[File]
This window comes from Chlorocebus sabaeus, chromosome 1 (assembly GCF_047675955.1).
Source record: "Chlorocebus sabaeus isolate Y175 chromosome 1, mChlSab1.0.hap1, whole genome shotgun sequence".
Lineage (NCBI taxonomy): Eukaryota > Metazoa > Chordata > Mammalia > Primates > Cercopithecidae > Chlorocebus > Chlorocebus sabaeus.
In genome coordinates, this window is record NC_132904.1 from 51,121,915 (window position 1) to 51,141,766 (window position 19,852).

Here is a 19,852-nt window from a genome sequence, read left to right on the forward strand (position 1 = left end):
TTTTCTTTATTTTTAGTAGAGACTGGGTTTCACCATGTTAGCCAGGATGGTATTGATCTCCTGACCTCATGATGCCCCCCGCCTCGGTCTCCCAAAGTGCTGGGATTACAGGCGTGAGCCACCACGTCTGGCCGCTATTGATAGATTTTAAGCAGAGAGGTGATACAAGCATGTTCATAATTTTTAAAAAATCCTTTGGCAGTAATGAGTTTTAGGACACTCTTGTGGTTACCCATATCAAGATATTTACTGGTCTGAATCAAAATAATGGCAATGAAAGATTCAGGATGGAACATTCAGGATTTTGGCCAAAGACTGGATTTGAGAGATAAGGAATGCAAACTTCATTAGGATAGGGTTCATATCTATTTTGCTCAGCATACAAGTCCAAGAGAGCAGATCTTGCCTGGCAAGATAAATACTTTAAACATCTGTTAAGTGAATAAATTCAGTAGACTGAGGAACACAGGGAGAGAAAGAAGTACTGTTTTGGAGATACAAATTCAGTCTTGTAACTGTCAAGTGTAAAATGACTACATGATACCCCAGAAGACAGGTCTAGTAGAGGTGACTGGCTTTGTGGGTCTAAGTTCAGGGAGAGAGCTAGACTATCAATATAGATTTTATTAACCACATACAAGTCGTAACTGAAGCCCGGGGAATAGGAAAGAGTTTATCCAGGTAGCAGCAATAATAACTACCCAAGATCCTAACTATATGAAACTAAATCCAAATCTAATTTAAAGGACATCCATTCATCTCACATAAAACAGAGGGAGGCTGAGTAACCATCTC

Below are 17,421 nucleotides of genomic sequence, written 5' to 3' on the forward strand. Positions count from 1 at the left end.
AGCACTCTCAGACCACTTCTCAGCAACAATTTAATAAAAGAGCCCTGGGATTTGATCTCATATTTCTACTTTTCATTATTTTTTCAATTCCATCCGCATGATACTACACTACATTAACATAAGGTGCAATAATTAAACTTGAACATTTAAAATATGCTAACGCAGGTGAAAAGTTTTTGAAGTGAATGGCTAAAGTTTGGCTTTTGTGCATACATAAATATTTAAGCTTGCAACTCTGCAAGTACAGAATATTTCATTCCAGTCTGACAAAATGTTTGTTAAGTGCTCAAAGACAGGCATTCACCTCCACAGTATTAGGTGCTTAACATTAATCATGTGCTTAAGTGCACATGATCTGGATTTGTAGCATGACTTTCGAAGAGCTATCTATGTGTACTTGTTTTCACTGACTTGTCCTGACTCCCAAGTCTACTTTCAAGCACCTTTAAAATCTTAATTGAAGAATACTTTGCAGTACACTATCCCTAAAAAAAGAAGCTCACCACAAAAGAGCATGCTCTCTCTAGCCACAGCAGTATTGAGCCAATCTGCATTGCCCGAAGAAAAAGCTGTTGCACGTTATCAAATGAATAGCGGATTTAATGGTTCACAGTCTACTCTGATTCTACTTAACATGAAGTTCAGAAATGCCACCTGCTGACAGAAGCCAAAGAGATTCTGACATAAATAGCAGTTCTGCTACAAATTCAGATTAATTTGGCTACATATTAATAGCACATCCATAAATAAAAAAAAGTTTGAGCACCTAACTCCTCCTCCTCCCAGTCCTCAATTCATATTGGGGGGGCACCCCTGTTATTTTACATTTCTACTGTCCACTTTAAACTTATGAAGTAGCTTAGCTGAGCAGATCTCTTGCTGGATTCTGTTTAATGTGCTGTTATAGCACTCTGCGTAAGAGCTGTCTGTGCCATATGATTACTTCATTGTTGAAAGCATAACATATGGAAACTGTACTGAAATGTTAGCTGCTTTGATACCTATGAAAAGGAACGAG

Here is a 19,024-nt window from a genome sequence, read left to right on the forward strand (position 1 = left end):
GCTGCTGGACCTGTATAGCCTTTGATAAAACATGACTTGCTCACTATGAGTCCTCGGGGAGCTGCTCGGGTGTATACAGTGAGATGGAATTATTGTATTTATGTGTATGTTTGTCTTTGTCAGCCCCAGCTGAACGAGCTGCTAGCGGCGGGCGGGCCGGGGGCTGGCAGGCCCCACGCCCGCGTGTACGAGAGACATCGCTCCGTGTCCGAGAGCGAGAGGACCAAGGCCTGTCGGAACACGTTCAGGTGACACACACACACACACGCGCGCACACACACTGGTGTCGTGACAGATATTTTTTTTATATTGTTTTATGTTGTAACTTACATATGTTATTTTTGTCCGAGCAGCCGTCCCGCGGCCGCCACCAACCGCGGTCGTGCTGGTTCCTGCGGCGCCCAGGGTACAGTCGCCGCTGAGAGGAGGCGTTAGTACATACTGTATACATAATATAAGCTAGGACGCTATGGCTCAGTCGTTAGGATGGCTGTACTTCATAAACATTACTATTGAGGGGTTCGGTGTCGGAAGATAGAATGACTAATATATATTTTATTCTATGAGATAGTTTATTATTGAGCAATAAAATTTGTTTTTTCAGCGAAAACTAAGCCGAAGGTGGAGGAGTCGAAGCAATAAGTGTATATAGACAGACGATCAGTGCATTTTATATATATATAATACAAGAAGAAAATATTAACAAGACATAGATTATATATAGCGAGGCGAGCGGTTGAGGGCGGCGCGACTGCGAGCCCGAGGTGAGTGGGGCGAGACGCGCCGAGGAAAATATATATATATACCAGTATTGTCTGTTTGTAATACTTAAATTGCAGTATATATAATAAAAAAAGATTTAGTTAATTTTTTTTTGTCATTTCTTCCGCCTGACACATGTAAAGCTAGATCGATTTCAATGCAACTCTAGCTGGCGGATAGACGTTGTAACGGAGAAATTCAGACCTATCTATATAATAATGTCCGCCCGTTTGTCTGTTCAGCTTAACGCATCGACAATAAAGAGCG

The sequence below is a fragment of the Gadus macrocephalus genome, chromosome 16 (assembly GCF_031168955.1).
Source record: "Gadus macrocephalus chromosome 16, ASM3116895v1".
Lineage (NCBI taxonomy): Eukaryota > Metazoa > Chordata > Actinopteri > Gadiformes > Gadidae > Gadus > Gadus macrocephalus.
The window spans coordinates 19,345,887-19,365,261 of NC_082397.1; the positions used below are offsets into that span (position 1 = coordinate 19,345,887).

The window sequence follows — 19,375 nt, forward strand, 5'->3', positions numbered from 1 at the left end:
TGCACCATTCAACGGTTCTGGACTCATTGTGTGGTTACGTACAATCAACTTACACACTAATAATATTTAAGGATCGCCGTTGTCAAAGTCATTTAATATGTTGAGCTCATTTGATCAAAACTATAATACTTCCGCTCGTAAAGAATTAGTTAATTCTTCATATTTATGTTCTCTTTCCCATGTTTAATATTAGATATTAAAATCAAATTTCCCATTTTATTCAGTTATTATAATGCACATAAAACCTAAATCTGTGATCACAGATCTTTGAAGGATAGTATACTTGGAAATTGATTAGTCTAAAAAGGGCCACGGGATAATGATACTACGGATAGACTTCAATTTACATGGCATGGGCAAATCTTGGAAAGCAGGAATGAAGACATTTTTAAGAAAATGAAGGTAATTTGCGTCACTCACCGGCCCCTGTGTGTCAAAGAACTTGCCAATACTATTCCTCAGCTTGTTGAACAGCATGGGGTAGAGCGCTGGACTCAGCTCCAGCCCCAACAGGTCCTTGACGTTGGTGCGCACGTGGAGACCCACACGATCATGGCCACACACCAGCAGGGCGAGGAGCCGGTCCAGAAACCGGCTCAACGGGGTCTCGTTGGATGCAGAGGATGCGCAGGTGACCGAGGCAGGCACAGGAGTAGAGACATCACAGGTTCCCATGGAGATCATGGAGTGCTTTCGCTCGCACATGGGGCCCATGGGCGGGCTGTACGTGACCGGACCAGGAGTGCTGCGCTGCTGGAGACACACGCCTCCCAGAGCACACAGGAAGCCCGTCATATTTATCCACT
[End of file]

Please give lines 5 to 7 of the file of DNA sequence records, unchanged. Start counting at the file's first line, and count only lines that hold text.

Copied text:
Here is a 19,852-nt window from a genome sequence, read left to right on the forward strand (position 1 = left end):
TTTTCTTTATTTTTAGTAGAGACTGGGTTTCACCATGTTAGCCAGGATGGTATTGATCTCCTGACCTCATGATGCCCCCCGCCTCGGTCTCCCAAAGTGCTGGGATTACAGGCGTGAGCCACCACGTCTGGCCGCTATTGATAGATTTTAAGCAGAGAGGTGATACAAGCATGTTCATAATTTTTAAAAAATCCTTTGGCAGTAATGAGTTTTAGGACACTCTTGTGGTTACCCATATCAAGATATTTACTGGTCTGAATCAAAATAATGGCAATGAAAGATTCAGGATGGAACATTCAGGATTTTGGCCAAAGACTGGATTTGAGAGATAAGGAATGCAAACTTCATTAGGATAGGGTTCATATCTATTTTGCTCAGCATACAAGTCCAAGAGAGCAGATCTTGCCTGGCAAGATAAATACTTTAAACATCTGTTAAGTGAATAAATTCAGTAGACTGAGGAACACAGGGAGAGAAAGAAGTACTGTTTTGGAGATACAAATTCAGTCTTGTAACTGTCAAGTGTAAAATGACTACATGATACCCCAGAAGACAGGTCTAGTAGAGGTGACTGGCTTTGTGGGTCTAAGTTCAGGGAGAGAGCTAGACTATCAATATAGATTTTATTAACCACATACAAGTCGTAACTGAAGCCCGGGGAATAGGAAAGAGTTTATCCAGGTAGCAGCAATAATAACTACCCAAGATCCTAACTATATGAAACTAAATCCAAATCTAATTTAAAGGACATCCATTCATCTCACATAAAACAGAGGGAGGCTGAGTAACCATCTC

Below are 17,421 nucleotides of genomic sequence, written 5' to 3' on the forward strand. Positions count from 1 at the left end.